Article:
‘Pay, support and respect’: Debate continues over Kentucky’s teacher shortage
FRANKFORT, Ky. (WKYT) - The debate over Kentucky’s teacher shortage continued in Frankfort Tuesday.
Dr. Jason Glass, Kentucky’s education commissioner, talked of low application rates and retention when addressing lawmakers.
Glass told lawmakers the three main issues are pay, support and respect. He says while there has been debate over how many vacancies exist at any given time, the state has hundreds, if not several thousand vacancies.
“Well, one effect is that districts are having to be less choosy when it comes to selecting teacher candidates,” Dr. Glass said. “Some superintendents have told me they feel fortunate to get one applicant for some positions. Districts are also increasingly relying on emergency certifications, which allow people to teach outside of their certification to fill open positions.”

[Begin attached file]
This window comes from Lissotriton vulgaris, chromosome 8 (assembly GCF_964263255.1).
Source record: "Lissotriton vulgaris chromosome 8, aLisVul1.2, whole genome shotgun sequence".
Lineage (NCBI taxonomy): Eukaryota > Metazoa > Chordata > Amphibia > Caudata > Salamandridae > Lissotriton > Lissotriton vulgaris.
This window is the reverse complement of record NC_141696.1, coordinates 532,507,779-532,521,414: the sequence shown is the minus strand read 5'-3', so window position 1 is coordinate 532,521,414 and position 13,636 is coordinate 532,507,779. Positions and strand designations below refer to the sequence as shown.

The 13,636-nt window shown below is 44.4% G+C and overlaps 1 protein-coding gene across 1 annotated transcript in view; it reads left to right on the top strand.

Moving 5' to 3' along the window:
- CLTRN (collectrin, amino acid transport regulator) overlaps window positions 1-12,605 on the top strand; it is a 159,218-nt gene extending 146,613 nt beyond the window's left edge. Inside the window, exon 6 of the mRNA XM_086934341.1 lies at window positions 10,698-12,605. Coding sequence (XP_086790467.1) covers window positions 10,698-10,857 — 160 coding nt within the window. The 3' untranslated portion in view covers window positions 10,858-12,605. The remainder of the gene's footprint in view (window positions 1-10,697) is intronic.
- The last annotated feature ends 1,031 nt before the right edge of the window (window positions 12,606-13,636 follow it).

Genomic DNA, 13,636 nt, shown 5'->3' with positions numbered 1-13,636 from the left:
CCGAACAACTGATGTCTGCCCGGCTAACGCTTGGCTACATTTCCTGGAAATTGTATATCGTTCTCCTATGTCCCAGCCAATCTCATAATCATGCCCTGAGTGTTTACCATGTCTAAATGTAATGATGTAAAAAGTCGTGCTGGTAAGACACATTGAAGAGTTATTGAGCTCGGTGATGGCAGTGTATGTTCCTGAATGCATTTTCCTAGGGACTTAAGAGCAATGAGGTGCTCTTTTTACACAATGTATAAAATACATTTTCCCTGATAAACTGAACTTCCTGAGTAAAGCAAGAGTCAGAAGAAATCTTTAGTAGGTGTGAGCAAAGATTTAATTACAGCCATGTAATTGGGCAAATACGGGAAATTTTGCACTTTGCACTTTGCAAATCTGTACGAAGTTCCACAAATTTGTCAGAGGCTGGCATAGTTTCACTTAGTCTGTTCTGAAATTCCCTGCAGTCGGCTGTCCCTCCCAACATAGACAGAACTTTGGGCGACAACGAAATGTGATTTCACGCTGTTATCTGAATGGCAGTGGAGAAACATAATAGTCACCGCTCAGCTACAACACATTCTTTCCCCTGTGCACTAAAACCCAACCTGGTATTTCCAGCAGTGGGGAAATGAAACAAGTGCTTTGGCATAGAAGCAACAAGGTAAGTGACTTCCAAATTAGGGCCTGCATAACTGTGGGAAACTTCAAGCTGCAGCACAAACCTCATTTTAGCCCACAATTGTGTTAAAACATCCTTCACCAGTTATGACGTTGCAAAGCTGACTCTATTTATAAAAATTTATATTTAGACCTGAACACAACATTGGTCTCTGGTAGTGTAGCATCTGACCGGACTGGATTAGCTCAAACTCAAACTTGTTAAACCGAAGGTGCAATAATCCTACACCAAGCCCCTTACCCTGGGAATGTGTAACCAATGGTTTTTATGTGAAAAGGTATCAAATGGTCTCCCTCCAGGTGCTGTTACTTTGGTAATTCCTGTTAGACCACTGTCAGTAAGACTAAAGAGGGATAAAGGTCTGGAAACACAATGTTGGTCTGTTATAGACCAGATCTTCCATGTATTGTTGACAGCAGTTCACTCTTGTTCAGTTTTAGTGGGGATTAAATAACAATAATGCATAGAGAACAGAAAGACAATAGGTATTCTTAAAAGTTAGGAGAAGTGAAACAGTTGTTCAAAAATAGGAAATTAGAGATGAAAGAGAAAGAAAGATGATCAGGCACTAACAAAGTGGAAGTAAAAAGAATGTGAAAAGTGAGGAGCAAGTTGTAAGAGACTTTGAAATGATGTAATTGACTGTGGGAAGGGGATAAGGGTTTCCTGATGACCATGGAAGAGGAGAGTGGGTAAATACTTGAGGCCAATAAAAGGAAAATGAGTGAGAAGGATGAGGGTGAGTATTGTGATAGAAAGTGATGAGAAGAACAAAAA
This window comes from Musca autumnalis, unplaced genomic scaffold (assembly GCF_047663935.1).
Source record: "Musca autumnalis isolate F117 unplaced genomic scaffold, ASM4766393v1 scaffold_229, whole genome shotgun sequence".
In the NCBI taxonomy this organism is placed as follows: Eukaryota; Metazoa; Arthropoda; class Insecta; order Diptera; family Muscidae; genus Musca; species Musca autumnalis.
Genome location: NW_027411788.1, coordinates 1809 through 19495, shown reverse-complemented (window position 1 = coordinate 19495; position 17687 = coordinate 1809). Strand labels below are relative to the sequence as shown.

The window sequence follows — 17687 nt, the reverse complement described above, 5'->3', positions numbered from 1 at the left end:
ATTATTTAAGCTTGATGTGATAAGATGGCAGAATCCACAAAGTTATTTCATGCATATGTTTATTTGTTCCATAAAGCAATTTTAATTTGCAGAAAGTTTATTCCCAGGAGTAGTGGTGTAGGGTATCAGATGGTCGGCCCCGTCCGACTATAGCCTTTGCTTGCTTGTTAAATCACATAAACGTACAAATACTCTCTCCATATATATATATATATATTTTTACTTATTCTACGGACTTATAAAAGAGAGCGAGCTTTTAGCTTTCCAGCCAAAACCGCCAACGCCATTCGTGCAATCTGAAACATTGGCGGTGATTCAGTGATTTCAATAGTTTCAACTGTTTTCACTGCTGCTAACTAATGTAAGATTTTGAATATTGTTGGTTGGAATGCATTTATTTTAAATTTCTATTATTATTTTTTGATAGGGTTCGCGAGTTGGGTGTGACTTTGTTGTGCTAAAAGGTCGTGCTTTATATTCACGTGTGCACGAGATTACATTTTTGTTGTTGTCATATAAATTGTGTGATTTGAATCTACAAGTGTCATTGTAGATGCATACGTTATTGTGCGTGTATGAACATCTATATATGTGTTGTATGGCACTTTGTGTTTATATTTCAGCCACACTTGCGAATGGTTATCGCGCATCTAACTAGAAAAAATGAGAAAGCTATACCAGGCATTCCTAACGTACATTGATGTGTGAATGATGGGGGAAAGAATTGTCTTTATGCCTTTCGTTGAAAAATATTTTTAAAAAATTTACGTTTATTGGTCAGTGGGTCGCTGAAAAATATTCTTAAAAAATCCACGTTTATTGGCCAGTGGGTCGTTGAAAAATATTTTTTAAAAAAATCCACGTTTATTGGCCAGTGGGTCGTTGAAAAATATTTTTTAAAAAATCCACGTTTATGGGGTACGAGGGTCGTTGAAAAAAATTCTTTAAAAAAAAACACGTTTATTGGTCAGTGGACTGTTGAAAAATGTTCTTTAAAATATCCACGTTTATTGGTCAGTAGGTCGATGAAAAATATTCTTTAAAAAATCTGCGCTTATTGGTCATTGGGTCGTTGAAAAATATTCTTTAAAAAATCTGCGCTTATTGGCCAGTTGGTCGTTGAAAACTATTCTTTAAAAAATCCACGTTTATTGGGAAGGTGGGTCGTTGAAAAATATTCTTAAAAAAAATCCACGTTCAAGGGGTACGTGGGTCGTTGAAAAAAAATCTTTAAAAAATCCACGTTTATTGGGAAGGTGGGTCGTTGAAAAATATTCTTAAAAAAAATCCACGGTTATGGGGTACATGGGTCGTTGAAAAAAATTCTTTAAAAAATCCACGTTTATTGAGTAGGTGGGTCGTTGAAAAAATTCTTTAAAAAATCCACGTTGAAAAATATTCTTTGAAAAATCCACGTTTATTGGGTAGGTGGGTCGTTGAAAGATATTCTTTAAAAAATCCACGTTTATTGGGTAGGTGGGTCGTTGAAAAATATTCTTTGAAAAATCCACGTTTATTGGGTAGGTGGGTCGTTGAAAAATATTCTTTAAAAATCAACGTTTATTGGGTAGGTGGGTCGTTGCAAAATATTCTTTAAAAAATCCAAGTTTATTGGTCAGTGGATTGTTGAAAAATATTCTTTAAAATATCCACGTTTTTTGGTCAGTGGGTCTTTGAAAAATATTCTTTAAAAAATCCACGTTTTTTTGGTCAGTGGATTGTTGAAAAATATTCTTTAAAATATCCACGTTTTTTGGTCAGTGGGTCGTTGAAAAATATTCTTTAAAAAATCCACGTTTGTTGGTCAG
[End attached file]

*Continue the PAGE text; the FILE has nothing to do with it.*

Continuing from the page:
He says the Education Professional Standards Board provided 383 one-year emergency teaching certificates five years ago. This past year, they issued more than 1,100.
Dr. Glass says teachers need more support.
“So, the schools are destaffed over a number of years, class size has increased, and the workload on those remaining in the building becomes all the more demanding,” Dr. Glass said.
However, some lawmakers say the reasons for that are different based on who is talking to them.
“The number one issue that I hear from teachers that have talked to me is they do not feel supported by the administration. They express concerns. Those concerns are largely ignored,” said Rep. Russell Webber, R-Shepherdsville.
Discipline was another issue Webber pointed to.
“I have had teachers tell me about being attacked, harassed by 3rd graders,” Webber said.
No specific legislation was discussed at the legislative panel, but the chairman of the committee has hinted at possible bills to address these concerns.
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